Help women living with obstetric fistula come out of hiding
Posted by Francesca Rutherford on Friday 23rd November 2018
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Abrehet was married at the age of 12 and pregnant at 14. Being so young, her body wasn’t ready when it came time to give birth. She was in labour for days and with no hospital nearby, she had to endure it without any medical help.
When her daughter finally arrived, Abrehet was so relieved to discover that she had survived the traumatic experience - especially when she knew many babies do not.
But her joy was soon cut short. She realised she couldn’t hold on to her bladder or bowel anymore. She was incontinent. And one week later, her husband passed away.
It’s unimaginable, isn’t it? When I think about what I was doing when I was her age, it’s hard to fathom how someone so young could go through such horrors, one after another. But this is Abrehet’s story. Like thousands of other women and girls living in rural Ethiopia, she experienced an obstetric fistula caused by being in labour for five days. And like the vast majority of these women, she was immediately ostracised by her community because of it.
As a supporter you will know that obstetric fistula is almost entirely preventable - and it’s curable. When a woman is in labour for so long, the baby’s head compresses on the walls of the bladder and rectum, cutting off blood circulation. Eventually the tissue dies, leaving a hole and resulting in incontinence.
Usually the baby will be stillborn. Many women also experience severe nerve damage that can affect their ability to walk. They can leak urine or faeces, develop a chronic smell and get skin infections from urine burn. But perhaps the hardest part about this condition is that most women are forced to live with the agony and embarrassment alone.
Fistula has a strong social stigma in Ethiopia — 70% of women who develop fistula are divorced by their husbands. Nearly all will be shunned by their community, refused employment or education opportunities, and pushed further into poverty.
When Abrehet lost her husband, her cousin took her in and helped to look after her and the newborn baby.
But then, after six years of barely leaving the house due to the shame of her incontinence, Abrehet suffered another cruel blow. Her cousin died, and her extended family forced her to move into town in a small room with her daughter.
“I felt abandoned. I had no money for rent or food and no-one would give me a job,” she says. “My daughter wasn’t able to attend school because I couldn’t afford it. She was forced to look after me, cleaning the urine from my clothes. It was humiliating - I was supposed to be her mother, but she had to take care of me.”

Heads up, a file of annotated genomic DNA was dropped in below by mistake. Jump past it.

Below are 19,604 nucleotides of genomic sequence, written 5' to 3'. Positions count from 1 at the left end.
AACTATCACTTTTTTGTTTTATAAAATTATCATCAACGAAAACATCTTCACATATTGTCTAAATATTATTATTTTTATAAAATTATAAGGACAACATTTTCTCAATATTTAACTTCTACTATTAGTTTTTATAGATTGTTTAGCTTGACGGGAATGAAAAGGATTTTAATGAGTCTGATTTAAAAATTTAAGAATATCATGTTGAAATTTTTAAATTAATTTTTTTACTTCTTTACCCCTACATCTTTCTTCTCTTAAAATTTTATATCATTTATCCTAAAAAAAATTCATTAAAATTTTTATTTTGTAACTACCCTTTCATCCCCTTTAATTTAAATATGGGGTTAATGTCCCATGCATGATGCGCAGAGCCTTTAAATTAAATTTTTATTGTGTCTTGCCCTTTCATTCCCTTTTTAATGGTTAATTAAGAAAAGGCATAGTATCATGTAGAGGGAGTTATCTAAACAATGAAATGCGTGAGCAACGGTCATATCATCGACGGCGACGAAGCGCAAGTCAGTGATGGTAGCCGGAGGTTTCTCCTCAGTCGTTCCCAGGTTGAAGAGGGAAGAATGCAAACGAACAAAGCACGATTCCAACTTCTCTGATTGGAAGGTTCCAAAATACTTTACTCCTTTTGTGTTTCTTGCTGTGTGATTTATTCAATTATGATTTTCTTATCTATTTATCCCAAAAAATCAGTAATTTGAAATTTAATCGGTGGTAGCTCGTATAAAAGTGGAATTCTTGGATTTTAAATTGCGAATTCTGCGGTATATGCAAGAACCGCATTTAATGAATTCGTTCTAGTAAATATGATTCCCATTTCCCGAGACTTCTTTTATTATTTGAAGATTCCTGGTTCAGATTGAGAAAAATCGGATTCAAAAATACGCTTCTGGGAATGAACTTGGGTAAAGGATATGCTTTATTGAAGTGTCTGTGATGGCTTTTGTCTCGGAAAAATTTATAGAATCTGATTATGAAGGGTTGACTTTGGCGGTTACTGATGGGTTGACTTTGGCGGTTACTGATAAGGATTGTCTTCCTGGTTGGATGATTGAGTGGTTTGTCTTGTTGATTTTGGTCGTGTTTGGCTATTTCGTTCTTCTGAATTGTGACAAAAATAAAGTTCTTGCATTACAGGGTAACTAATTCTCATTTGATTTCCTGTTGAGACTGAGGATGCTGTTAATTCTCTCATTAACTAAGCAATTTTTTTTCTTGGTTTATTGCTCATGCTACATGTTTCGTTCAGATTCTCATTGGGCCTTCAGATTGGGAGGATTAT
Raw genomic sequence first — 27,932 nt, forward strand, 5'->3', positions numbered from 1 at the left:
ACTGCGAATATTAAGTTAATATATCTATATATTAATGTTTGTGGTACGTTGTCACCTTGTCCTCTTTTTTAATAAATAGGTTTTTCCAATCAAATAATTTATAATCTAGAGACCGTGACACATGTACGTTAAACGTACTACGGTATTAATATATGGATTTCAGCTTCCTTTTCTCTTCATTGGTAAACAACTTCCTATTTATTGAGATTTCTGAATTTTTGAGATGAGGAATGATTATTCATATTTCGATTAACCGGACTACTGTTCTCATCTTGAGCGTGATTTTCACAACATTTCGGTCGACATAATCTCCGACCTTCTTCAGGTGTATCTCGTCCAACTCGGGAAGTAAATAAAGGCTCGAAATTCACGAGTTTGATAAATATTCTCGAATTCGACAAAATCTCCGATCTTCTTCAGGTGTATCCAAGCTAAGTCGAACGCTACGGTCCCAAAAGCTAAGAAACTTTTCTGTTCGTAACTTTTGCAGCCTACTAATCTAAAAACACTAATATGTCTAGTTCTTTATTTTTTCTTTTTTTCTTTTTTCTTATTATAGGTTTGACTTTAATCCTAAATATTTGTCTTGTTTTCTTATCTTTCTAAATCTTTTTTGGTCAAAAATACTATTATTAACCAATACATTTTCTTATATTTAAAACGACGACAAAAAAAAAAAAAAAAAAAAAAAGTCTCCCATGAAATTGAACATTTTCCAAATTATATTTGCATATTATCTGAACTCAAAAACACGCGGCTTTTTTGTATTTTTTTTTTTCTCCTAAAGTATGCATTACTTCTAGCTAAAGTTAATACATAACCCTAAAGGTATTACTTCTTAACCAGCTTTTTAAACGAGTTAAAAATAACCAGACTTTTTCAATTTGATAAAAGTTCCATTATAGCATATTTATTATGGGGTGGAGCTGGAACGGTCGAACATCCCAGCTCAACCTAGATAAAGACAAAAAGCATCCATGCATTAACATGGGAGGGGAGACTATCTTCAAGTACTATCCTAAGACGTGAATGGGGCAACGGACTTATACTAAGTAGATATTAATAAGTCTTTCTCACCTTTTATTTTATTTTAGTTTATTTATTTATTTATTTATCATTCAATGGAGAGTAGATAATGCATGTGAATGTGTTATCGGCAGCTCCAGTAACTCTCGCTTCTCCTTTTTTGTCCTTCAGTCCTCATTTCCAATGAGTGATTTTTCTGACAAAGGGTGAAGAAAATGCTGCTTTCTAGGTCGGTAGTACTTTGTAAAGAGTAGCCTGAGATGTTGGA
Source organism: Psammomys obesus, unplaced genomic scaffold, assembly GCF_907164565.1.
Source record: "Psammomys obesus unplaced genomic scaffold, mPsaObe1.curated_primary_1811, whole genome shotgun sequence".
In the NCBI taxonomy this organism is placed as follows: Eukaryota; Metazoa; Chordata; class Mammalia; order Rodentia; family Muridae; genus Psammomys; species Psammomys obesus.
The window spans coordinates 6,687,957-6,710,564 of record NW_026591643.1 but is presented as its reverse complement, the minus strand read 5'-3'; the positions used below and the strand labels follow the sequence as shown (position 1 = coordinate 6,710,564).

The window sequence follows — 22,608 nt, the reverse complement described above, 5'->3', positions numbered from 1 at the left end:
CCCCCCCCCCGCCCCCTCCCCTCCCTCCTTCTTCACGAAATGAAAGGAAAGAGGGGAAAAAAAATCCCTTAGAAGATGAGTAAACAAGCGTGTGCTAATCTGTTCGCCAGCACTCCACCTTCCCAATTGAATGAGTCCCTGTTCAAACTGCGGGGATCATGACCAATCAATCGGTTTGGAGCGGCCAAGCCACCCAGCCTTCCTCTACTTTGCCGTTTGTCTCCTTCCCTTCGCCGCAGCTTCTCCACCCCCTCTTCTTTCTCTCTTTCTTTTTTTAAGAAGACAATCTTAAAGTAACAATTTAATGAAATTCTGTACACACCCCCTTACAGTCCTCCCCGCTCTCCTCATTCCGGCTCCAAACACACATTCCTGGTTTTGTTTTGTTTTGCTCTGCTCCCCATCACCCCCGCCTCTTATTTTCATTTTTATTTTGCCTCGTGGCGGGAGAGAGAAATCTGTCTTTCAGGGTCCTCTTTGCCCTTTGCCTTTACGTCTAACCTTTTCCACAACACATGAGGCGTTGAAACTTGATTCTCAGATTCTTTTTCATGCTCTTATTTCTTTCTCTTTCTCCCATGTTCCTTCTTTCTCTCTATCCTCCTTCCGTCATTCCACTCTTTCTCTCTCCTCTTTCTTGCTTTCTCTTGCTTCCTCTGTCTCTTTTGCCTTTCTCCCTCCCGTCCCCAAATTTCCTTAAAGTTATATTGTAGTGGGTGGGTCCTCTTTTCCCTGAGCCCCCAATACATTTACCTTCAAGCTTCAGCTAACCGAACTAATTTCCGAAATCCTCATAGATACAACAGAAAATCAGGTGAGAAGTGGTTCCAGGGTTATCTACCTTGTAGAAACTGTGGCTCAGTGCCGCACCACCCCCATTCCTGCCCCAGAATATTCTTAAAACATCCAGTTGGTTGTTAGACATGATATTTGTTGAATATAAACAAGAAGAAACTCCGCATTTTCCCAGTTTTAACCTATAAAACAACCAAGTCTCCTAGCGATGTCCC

“I felt hopeless. I tried to commit suicide by hanging myself by a rope on a tree.”
Can you imagine the desperation of this young woman? She was only in her 20s, but she felt as if her life was over. Sadly, this is common for women living with fistula. Many are forced to beg just to feed themselves or their children. Depression and suicide are rife.
But we know there is a solution to this needless suffering and you can be a part of it. £45 will help train a fistula survivor as a Safe Motherhood Ambassador (SMA), educating other women on maternal health and preventing the condition from happening to anyone else.
You see, our partner Healing Hands of Joy (HHOJ) are on a mission: not only are they fixing fistula injuries by sending women to specialist hospitals to be cured — they are also working to fully rehabilitate and reintegrate survivors back into their community. I have visited them several times and I’m left inspired every time. They help women to get jobs, learn new skills and receive counselling to work through their trauma.
Abrehet’s neighbour found her the day she tried to take her own life and stopped her just in time. He and his wife befriended Abrehet and offered to help her and her daughter. They told her that the incontinence could be cured and soon after she received surgery to repair her fistula and Healing Hands of Joy trained her as a Safe Motherhood Ambassadors.
By that point, Abrehet had lived with fistula for 17 years — almost two decades living in isolation, in shame and in agony. It makes me so sad to think of all those wasted years; of all the women still in hiding; all of the women who took their lives because of a preventable and curable condition.
I know that we can make fistula a thing of the past and as someone who has always responded to our calls for help, I know you believe it too.
With warmest thanks for all you do and on behalf of all of us at Ethiopiaid we wish you a peaceful Christmas and New Year.
PS: If you are in a position to split your gift over the year by setting up a monthly direct debit for £10, please consider doing so. Knowing that we have committed donations helps our partners plan ahead and
reach more women in need.